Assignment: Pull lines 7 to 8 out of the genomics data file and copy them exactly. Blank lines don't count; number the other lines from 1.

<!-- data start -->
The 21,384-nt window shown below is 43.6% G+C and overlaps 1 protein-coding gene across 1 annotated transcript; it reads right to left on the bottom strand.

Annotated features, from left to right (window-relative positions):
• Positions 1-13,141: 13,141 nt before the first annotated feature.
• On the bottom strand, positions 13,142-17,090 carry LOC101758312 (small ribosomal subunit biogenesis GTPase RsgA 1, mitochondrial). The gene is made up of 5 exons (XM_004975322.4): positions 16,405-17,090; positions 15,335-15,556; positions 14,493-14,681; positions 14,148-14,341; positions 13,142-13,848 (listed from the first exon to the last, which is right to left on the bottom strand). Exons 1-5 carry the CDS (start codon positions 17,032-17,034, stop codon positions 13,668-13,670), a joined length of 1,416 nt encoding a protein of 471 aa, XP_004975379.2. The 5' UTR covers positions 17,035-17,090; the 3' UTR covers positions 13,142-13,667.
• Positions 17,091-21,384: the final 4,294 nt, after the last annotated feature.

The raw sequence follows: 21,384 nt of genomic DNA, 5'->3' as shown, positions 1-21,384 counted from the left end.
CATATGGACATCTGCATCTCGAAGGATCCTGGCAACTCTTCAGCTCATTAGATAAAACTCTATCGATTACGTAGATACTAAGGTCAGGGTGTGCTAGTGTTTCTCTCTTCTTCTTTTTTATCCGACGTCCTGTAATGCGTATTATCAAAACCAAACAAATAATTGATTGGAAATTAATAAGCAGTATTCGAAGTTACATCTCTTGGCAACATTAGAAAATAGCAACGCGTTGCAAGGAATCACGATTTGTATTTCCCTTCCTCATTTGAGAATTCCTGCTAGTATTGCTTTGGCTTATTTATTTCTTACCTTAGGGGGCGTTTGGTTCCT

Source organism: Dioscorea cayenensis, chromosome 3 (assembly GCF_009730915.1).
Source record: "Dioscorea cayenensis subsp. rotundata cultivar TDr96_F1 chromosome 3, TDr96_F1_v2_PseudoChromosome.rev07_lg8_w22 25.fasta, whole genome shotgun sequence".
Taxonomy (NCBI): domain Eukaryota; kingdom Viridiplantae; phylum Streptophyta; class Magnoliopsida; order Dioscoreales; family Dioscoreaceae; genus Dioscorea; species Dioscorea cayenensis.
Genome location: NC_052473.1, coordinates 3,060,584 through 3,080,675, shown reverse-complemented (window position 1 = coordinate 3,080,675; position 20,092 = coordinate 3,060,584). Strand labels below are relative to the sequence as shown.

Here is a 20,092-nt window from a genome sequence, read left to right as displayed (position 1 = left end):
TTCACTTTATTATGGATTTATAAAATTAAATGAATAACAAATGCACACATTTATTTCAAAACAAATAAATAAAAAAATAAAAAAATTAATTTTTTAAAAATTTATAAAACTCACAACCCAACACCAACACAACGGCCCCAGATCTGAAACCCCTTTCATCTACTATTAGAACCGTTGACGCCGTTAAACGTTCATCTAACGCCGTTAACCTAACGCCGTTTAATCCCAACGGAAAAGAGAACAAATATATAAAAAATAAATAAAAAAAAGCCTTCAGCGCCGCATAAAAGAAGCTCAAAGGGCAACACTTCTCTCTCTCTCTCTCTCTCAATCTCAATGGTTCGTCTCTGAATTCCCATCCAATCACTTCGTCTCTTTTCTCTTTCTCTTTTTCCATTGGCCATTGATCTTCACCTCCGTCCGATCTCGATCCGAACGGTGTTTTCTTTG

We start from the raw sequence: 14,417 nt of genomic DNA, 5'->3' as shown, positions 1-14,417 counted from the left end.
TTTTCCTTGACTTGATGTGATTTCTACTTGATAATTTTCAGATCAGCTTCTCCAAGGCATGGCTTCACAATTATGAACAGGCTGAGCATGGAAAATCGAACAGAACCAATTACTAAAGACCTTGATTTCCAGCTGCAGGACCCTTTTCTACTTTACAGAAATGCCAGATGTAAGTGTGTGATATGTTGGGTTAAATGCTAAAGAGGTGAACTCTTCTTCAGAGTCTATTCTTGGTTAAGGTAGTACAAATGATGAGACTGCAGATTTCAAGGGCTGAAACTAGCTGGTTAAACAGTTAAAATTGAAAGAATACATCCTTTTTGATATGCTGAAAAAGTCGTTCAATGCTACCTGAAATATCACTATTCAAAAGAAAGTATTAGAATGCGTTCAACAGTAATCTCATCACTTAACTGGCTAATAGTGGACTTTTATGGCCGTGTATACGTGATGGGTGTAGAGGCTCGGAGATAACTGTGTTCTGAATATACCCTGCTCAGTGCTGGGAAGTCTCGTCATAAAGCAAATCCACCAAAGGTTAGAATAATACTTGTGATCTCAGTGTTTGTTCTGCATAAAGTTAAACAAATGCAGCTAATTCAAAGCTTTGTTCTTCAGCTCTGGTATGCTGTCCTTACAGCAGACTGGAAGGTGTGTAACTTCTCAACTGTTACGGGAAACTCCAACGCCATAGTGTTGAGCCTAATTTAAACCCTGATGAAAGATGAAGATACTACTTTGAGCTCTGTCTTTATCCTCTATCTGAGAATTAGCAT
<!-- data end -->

CATATGGACATCTGCATCTCGAAGGATCCTGGCAACTCTTCAGCTCATTAGATAAAACTCTATCGATTACGTAGATACTAAGGTCAGGGTGTGCTAGTGTTTCTCTCTTCTTCTTTTTTATCCGACGTCCTGTAATGCGTATTATCAAAACCAAACAAATAATTGATTGGAAATTAATAAGCAGTATTCGAAGTTACATCTCTTGGCAACATTAGAAAATAGCAACGCGTTGCAAGGAATCACGATTTGTATTTCCCTTCCTCATTTGAGAATTCCTGCTAGTATTGCTTTGGCTTATTTATTTCTTACCTTAGGGGGCGTTTGGTTCCT

Source organism: Dioscorea cayenensis, chromosome 3 (assembly GCF_009730915.1).